KK: “Not bone chillingly afraid, but as a friend tells me, tall trees gather strong winds. In other words, if you stand up and you go behind a constructed myth of a powerful public figure, you’re going to get blowback. So you have stand up and take it and defend your work. I have never been successfully sued not even by Frank Sinatra and that’s a tribute to the documentation. You have to understand these books are lawyered to a fare-well-thee well once they’re written.”
CY: Oprah had her success in
The Color Purple, after that she didn’t have the success she wanted in Beloved. Do you think, as you say in the book, not doing well with the Beloved movie it really sent her into some kind of deep depression, but was acting the one thing she could never really conquer and thus that bothers her that she would never be viewed in the way like, for example, how Halle Berry is?
KK: “Yes. It does bother Oprah a lot. She started out in life wanting to be a great movie star and it’s the only area that she didn’t truly succeed in. Oprah herself said she fell into a monumental depression after
Beloved. She spent 80 million dollars on that movie and she truly thought that this would be the movie that would elevate her to an Oscar. It did not do well at the box office. It was a major disappointment to her. So, it’s hard though to really use the word failure when you’re talking about Oprah Winfrey because she’s overcome so much to achieve so much.”
CY: Then looking at the matter at hand on the issue of her biography that never happened, Maya Angelou says to her it better all be true or you’re going to get embarrassed. And then Stedman of course said to her naming the men in her family who sexually abused her, he was disturbed by that and the harsh way she had written about her mother. Do you think that Maya Angelou and Stedman were majorly the reasons the biography didn’t come out and what does that say about the influence that these two people have on her?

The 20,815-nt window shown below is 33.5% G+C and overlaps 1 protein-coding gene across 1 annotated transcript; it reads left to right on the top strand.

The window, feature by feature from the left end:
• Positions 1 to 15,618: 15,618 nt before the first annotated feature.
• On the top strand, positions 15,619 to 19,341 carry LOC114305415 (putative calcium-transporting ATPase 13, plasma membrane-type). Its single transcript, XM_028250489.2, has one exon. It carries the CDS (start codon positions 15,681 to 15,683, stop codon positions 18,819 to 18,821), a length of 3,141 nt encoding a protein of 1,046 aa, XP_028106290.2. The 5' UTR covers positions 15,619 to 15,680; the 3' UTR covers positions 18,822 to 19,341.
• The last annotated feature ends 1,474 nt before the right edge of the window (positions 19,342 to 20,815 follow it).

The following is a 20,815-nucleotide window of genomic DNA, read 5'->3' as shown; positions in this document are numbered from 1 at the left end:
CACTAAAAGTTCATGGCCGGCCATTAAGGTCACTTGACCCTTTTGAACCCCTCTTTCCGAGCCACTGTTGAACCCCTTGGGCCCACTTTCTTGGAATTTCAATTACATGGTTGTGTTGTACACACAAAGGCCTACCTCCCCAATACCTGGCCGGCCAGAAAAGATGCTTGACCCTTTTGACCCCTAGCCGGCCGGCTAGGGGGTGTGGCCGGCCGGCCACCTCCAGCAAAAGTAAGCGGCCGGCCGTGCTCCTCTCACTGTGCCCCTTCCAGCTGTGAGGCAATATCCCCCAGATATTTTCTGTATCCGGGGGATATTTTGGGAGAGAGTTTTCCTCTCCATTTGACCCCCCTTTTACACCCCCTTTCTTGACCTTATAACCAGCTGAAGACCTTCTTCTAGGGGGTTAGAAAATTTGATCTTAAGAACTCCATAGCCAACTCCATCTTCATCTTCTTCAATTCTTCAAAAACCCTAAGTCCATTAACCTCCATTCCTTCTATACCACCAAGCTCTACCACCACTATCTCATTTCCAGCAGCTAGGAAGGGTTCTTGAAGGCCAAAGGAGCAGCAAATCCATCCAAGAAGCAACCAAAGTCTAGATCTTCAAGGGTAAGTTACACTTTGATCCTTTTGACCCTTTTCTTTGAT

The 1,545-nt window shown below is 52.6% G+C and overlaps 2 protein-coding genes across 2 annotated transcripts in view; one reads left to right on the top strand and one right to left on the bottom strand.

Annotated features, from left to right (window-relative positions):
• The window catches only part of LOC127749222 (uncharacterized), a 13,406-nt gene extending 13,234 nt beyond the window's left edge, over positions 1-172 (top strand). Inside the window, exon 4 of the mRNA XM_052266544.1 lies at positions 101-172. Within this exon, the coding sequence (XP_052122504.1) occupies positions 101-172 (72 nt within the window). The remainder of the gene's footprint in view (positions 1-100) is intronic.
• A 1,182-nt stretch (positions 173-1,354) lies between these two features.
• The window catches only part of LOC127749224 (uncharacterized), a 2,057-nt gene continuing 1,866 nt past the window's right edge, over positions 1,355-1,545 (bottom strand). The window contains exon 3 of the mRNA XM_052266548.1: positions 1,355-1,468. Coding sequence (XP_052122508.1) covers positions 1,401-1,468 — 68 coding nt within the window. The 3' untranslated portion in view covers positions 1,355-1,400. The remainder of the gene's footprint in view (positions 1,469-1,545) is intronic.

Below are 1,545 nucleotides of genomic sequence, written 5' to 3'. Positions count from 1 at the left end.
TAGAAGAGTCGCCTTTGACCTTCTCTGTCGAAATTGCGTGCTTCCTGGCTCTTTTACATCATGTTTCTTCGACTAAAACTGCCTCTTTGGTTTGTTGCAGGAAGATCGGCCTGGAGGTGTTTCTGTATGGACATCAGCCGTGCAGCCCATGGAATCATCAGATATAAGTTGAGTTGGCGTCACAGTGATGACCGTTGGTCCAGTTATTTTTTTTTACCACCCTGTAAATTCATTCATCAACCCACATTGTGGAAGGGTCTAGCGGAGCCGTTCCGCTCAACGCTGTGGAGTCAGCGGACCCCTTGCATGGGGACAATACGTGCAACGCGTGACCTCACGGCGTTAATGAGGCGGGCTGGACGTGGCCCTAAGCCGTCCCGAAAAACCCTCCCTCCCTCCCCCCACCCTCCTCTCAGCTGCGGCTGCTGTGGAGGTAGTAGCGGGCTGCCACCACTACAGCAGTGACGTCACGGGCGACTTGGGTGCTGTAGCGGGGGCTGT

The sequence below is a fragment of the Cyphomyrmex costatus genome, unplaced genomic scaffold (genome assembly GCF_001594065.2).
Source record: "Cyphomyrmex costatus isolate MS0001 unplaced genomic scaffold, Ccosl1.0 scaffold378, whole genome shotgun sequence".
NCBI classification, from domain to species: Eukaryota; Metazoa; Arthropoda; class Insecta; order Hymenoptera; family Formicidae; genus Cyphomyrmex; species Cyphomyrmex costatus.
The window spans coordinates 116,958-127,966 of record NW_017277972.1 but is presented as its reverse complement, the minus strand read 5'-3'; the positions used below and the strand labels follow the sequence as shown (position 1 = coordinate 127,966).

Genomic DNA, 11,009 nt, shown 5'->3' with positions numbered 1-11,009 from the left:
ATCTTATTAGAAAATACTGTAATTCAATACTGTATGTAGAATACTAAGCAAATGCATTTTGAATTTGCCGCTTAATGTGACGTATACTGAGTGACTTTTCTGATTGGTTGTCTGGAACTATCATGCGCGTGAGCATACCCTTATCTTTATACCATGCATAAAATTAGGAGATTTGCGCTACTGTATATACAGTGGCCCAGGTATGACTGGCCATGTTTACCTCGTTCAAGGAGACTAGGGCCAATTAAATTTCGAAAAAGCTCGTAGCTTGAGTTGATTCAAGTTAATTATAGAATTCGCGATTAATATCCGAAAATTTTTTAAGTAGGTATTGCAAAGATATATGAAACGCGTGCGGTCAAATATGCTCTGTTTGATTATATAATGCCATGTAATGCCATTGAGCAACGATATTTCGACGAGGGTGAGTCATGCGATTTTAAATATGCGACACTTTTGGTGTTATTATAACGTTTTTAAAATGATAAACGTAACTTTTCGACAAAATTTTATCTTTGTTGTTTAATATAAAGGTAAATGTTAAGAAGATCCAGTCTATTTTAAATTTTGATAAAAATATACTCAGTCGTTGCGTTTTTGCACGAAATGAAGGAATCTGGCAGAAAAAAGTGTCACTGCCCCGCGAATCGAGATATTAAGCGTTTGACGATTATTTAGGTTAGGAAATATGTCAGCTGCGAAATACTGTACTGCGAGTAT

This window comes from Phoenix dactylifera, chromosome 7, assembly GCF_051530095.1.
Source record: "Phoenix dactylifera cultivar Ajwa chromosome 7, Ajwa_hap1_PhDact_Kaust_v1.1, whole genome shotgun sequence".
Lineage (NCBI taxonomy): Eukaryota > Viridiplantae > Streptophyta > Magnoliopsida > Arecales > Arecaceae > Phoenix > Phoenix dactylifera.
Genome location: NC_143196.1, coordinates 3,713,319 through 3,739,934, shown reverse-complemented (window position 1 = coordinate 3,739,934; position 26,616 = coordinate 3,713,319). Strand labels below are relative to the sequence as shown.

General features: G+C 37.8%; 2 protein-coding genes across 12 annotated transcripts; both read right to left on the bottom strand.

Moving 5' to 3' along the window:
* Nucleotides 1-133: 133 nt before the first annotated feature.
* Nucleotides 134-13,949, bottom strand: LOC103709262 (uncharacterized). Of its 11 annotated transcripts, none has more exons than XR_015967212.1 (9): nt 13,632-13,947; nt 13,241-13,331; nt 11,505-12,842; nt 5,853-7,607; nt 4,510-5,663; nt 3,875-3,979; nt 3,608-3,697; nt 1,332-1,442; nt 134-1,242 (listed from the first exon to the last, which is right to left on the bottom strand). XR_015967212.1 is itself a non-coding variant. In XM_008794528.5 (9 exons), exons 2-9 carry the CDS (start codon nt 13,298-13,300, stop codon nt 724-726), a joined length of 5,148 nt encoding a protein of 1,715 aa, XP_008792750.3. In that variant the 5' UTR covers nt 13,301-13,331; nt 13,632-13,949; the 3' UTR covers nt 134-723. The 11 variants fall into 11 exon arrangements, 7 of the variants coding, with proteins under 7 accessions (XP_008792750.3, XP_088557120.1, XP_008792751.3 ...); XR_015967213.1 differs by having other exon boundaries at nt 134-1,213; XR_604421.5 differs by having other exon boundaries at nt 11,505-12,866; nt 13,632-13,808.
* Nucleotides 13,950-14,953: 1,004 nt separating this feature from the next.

KK: “Dr. Maya Angelou and Stedman have major influence on Oprah and yes they are primarily responsible for having Oprah decide not to publish her autobiography at the last minute because in that book, she was prepared to finally tell some secrets about her life. Stedman was offended that she would name the men in her family that had sexually abused her.
She was quite harsh on her mother and I think very harsh on herself because she described herself as a prostitute selling sex for money on the streets of Milwaukee and this was a very tough characterization of her because she really was a little girl, she was victimized and I truly believe that the sexual molestation that Oprah suffered as a youngster, and that she talked about so openly on her various shows, really is her greatest legacy because by going public with that taboo, shameful subject, I think she helped a lot of people reach recovery.
I think it’s a far greater legacy than the $40 million school she’s built in South Africa. I think Oprah looks at that as her greatest legacy, but I think that she’s helped far more people come to terms with sexual abuse.”
CY: I’d like to know what you think about the Elizbaeth Coady case citing her thoughts as a former executive producer at Harpo. As you mention in the book for four years calling the work environment not a very spiritual place, very narcissistic, cynical; and among other things Oprah doesn’t believe what she says and that everything she does is to promote herself and not her fans and, of course, being a master media manipulator. This is all from Elizabeth Coady, of course quoting that article. Do you think Elizabeth Coady if she had a chance to write that book could’ve ruined Oprah’s image in the late 90s and have you heard similar stories like hers?
KK: “I don’t think anything could ruin Oprah Winfrey. I think she is such a stellar success. Nothing, nothing could ruin her. A book like mine only enlightens people. It only tells them more about her life, more about the woman that they idolize. Elizabeth Coady was one employee. There are many. There are many employees who feel like Elizabeth Coady. There are many employees who describe Harpo as a wonderful place to work. Others do describe it as a cult. You gotta include both points of view when you’re doing somebody’s life story.”